The report also notes that current advisors need to be laser focused on continuity. Current and prospective clients want assurance that after their advisor retires, they will still receive the same level of service.

“It’s paramount that younger advisors are up to speed and visible so that clients know who the younger advisor is and who will continue the relationship should the older advisor retire,” McManus added. “This is the foundation for proper suc c ession planning.”

Hartford Funds convened a group of millennial financial advisors from firms including Sontag Advisory, RINET Company, O'Brien Wealth Partners, Sentinel Benefits & Financial Group, and Claro Advisors in April 2016 for a roundtable discussion. The full report, “The Future of Financial Services: Why and How to Attract, Cultivate and Retain Millennial Advisors,” can be downloaded at

About Hartford Funds

Founded in 1996, Hartford Funds is a leading provider of mutual funds and 529 college savings plans. Using its human-centric investing approach, Hartford Funds creates strategies and tools designed to address the needs and wants of investors. Leveraging partnerships with MIT AgeLab and leading practice management experts, Hartford Funds delivers insight into the latest demographic trends and investor behavior. Hartford Funds offers a diverse line-up of more than 45 mutual funds, primarily sub-advised by Wellington Management, designed to address the challenges investors face and includes equity, fixed-income, multi-strategy, and alternative investments. The Company has mutual fund assets under management of $73.6 billion as of March 31, 2016 (excluding assets used in certain annuity products). For more information about the fund family, visit

Media Contact:

Robin Pertusi
(212) 279-3115 x254

All investments are subject to risk, including the possible loss of principal.

Investors should carefully consider the investment objectives, risks, charges, and expenses of Hartford Funds before investing. This and other information can be found in the prospectus and summary prospectus, which can be obtained by calling 888-843-7824 (retail) or 800-279-1541 (institutional). Investors should read them carefully before they invest.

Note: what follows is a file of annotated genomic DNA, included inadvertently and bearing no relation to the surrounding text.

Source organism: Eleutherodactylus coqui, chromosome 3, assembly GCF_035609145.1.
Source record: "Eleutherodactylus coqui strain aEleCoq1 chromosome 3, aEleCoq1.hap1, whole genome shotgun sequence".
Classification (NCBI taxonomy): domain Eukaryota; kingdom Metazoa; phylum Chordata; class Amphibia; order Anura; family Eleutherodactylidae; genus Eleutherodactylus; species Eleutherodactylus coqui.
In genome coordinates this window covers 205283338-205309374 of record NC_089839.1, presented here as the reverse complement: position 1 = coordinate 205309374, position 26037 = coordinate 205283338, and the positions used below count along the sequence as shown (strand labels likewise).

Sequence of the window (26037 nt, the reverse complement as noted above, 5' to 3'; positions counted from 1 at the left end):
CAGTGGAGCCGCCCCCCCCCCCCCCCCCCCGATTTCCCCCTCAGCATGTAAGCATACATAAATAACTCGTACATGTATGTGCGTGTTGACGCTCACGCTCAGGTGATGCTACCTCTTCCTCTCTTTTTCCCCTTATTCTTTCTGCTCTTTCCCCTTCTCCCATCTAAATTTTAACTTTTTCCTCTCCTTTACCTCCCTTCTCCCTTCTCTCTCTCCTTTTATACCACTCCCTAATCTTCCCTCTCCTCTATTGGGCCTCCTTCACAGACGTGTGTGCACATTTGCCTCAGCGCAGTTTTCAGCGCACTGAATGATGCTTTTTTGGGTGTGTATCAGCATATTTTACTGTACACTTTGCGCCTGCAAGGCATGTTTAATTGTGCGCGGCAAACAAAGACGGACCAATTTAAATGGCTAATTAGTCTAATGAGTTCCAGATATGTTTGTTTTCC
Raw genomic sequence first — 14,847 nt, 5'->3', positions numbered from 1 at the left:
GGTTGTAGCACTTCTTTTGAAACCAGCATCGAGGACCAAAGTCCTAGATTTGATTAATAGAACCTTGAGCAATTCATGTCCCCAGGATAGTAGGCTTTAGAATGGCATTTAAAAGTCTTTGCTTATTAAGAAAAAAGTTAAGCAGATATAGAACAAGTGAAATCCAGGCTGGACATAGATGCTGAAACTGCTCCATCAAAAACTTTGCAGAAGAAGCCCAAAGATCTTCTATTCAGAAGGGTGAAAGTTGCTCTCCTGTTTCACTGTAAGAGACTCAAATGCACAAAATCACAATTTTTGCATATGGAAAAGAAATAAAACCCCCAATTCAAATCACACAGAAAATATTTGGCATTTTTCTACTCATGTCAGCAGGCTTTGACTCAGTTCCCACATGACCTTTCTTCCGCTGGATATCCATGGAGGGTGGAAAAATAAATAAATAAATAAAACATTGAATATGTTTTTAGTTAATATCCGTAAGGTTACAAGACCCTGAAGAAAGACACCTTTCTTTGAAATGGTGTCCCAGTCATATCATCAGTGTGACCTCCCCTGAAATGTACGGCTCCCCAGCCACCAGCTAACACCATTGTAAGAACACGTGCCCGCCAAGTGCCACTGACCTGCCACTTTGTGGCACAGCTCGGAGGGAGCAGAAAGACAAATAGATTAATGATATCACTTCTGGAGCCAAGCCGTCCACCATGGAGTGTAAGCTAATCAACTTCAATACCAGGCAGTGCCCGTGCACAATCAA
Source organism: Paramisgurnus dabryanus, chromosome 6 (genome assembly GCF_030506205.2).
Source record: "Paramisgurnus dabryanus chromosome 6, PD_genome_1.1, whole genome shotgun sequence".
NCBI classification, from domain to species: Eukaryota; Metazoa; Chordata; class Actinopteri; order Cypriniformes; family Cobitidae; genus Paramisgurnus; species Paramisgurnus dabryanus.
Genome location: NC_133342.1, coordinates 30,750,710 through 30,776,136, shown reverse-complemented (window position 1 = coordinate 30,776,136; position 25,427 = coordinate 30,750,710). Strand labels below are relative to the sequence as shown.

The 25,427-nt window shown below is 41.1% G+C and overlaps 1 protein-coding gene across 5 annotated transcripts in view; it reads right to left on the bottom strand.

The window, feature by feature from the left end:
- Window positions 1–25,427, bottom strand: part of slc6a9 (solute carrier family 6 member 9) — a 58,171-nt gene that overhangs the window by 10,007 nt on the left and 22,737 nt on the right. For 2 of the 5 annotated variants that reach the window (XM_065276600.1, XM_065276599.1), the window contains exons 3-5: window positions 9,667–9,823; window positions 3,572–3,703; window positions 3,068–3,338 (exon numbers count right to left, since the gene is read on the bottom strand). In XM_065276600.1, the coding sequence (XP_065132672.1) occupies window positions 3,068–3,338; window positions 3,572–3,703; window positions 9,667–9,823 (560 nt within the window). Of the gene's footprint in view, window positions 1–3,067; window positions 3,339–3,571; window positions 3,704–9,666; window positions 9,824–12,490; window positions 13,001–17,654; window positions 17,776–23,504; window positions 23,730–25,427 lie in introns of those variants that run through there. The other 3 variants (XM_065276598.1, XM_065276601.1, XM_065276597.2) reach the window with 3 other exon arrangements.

Hartford Funds are underwritten and distributed by Hartford Funds Distributors, LLC. Hartford Funds Management Company, LLC is the Funds’ investment manager. The Funds are sub-advised by Wellington Management Company LLP (with the exception of certain fund of funds), a SEC-registered investment adviser unaffiliated with Hartford Funds.
“The Hartford” is The Hartford Financial Services Group Inc. and its subsidiaries. Hartford Funds Distributors, LLC is a subsidiary of The Hartford Financial Services Group Inc.


Some of the statements in this release may be considered forward-looking statements as defined in the Private Securities Litigation Reform Act of 1995. We caution investors that these forward-looking statements are not guarantees of future performance, and actual results may differ materially. Investors should consider the important risks and uncertainties that may cause actual results to differ. These important risks and uncertainties include those discussed in The Hartford’s Quarterly Reports on Form 10-Q, our 2015 Annual Report on Form 10-K and the other filings The Hartford makes with the Securities and Exchange Commission. We assume no obligation to update this release, which speaks as of the date issued.